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A powerful explosion in the capital city of Uzbekistan which was reportedly triggered by detonating electric car batteries has killed one person and injured 160 more.
The blast inside a huge customs warehouse close to the Tashkent International Airport could be heard 20 miles away, with nearby buildings destroyed and untold damage caused to the airfield.
A 15-year-old boy was tragically killed after a frame collapsed on his head as a result of the explosion. It is unclear how many people were in the warehouse when it exploded but authorities say 163 people were injured.
Shocking footage shows the impact of the 2.43am explosion as a fireball erupted hundreds of feet high lighting up the night sky of the ex-Soviet republic.
Initial reports suggested the raging inferno had been caused by a plane crash, forcing the authorities to deny this was responsible for the thunderous explosion that shook much of the city.
A powerful explosion rocked Uzbekistan after midnight with reports of a fireball hundreds of feet high lighting up the night sky
A customs warehouse at the airport has exploded according to Uzbek news website Daryo said
A 15-year-old boy reportedly died after a frame collapsed on his head due to the explosion. It is unclear how many people were in the warehouse when it exploded
Dozens of ambulances ferries the wounded to hospitals. Some 24 people had been hospitalised, but faced no threat to their lives, while 138 were treated for injuries, the health ministry said.
At least five children suffered wounds from shattered glass.
The Uzbek Interior Ministry was initially reported as saying ‘lightning struck a warehouse where electric cars and batteries were stored, causing a massive explosion and fire in Tashkent’, said a report.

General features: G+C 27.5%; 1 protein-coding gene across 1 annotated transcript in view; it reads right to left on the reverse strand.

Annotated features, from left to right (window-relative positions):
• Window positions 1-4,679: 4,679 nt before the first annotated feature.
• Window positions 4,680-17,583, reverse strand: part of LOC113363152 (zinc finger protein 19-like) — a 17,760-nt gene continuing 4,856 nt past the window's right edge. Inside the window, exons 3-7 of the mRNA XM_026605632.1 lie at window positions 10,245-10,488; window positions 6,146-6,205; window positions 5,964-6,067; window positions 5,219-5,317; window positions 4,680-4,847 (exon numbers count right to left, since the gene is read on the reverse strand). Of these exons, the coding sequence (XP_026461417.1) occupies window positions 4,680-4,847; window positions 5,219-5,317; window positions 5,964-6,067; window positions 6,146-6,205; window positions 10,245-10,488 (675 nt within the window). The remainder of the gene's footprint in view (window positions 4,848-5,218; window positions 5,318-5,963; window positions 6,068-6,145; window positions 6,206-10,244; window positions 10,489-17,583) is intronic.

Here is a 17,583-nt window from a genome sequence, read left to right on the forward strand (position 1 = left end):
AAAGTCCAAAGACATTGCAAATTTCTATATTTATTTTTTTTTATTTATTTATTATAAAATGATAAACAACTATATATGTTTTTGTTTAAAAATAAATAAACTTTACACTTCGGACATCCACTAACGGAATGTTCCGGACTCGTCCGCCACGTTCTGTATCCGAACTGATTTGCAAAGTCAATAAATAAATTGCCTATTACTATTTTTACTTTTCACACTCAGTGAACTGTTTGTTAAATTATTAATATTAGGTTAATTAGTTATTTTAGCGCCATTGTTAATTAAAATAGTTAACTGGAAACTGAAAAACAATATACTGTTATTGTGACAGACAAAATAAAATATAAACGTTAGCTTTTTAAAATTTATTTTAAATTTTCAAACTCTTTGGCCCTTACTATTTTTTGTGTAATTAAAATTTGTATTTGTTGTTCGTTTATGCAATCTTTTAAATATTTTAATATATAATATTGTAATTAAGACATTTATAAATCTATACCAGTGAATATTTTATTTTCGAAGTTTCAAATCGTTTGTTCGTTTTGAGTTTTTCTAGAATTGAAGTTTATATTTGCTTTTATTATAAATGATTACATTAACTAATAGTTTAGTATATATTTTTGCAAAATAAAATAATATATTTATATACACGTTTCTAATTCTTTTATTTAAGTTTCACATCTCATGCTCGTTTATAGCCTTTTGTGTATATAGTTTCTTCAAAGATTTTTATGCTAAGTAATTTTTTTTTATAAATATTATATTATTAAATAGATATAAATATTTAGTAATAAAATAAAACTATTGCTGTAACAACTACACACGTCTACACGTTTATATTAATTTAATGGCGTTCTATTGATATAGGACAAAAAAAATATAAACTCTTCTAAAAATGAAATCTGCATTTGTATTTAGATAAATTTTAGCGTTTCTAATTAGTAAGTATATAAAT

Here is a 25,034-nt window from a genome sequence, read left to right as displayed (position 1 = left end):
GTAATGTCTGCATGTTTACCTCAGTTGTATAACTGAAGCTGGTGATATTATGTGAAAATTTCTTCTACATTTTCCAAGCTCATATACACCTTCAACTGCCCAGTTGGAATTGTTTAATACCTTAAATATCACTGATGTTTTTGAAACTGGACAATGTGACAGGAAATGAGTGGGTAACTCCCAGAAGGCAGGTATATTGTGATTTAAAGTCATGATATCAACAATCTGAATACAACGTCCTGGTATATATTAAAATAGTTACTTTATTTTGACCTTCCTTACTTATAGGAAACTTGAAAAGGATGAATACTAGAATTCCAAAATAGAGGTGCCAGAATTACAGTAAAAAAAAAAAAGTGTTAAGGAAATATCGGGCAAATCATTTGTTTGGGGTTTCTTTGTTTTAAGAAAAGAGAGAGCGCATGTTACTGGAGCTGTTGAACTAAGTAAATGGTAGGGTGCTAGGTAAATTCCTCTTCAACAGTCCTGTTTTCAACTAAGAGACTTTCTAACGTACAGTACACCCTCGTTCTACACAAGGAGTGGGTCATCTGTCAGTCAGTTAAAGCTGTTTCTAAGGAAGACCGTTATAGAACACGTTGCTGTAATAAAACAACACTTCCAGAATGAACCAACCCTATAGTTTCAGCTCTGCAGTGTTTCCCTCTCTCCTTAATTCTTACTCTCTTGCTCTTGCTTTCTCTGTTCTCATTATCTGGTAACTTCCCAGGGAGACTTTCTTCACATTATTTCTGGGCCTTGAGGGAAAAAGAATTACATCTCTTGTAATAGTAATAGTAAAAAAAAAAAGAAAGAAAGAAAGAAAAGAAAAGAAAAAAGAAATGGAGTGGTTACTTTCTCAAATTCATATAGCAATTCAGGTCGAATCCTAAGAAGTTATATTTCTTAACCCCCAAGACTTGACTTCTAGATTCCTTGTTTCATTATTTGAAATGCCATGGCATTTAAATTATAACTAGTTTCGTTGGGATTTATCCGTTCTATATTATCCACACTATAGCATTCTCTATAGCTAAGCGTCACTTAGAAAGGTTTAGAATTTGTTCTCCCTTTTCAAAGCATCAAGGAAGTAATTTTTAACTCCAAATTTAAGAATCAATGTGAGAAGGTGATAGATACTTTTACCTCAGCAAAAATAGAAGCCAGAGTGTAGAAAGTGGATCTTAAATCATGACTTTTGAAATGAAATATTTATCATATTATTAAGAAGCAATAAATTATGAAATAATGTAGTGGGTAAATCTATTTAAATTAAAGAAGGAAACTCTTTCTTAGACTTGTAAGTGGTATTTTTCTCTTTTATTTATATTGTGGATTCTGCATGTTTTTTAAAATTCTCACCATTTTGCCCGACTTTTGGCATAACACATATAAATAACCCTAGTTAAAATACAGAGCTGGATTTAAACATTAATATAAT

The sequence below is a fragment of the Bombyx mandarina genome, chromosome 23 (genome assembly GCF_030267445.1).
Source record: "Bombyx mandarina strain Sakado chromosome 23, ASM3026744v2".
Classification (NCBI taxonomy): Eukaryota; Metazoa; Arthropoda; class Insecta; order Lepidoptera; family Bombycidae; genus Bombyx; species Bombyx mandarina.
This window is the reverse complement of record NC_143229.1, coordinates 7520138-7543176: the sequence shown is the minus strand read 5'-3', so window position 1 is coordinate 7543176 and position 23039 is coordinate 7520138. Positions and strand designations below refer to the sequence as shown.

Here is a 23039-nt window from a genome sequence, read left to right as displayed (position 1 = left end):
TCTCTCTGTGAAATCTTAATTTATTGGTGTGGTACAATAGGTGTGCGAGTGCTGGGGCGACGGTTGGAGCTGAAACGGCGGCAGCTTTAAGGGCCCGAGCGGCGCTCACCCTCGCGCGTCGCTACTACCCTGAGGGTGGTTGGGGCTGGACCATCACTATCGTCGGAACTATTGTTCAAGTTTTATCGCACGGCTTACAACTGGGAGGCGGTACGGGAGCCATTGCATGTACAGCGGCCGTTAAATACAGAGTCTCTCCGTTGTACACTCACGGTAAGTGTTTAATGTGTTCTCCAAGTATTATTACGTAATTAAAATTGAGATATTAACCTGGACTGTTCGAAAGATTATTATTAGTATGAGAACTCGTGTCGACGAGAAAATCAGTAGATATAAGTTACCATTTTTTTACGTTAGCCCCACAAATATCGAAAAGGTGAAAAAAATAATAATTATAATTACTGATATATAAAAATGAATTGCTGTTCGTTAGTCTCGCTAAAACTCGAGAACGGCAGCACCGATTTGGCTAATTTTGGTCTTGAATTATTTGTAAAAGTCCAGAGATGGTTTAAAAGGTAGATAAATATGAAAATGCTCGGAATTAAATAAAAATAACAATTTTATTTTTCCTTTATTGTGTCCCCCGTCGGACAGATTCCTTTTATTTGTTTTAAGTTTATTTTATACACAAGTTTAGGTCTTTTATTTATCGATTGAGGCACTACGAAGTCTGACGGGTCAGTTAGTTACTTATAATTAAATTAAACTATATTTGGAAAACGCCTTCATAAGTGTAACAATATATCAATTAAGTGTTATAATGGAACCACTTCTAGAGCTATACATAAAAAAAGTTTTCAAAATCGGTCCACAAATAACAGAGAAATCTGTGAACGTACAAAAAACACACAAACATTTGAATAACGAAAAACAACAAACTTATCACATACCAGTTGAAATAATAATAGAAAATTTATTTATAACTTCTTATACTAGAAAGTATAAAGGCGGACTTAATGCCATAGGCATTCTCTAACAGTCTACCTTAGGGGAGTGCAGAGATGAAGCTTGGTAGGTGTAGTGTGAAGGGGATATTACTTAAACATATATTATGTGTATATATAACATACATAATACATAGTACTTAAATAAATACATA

Later there were doubts that lightning had been a factor in the explosion.
Batteries for electric cars exploded at the airport warehouse, causing the destruction of the building in the shock wave, reported Mash media outlet.
There are suspicions explosives were also present in the Inter Logistics LLC warehouse given the scale of the blast, but this was officially denied.
Sixteen separate fire teams were seeking to extinguish the enormous blaze which covered more than 32,000 square feet.
Footage of the scene in the morning showed several locals inspecting their shattered windows and damaged homes, while smoke could still be seen rising as firefighters battled to control the blaze.
A social media post from Uzbek outlet Daryo said 16 fire and rescue crews were sent to fight the fire at one of the warehouses in the city’s Sergeli district near the airport.
Soot and flaming debris rains over Tashkent following the huge explosion
The remnants of the warehouse are seen burning following the huge blast which rocked the city
Mobile phone footage captured the blaze in Uzbekistan, which reportedly stemmed from an explosion in an airport warehouse
Specialists work to extinguish fire following an explosion at a warehouse near the Tashkent airport in the capital of Uzbekistan
Smoke could still be seen rising into the sky this morning after the thunderous explosion in the night
A man shows damages in his house after the explosion rocked the ex-Soviet state in the early hours
The blast wave was felt by residents of Nurafshan, a town south of Tashkent, some 20 miles from the epicentre of the explosion. Pictured: Firefighters at the scene
The ministry later said it was working to establish full details of the cause of the explosion
The blast wave was felt by residents of Nurafshan, a town south of Tashkent, some 20 miles from the epicentre of the explosion.
‘In some social media, fake news spread that the incident in the Sergeli district was a result of a plane crash. This is an absolute lie,’ said the Uzbek Emergencies Ministry.
The ministry later said it was working to establish full details of the cause of the explosion.
Flights at the airport appeared to be taking off and landing as normal, data from flight tracking website FlightRadar24 showed.
But notice to airmen issued at 10.15pm GMT yesterday said a runway at the airport would be closed for takeoff and landing between 2am and 7pm today, but a segment would be available for taxis. It did not provide a reason.
Uzbekistan is the most populous of the central Asian former Soviet republics, and fires attributed to dilapidated equipment and poor adherence to safety standards are common there.
Accidents of this magnitude, however, are still rare.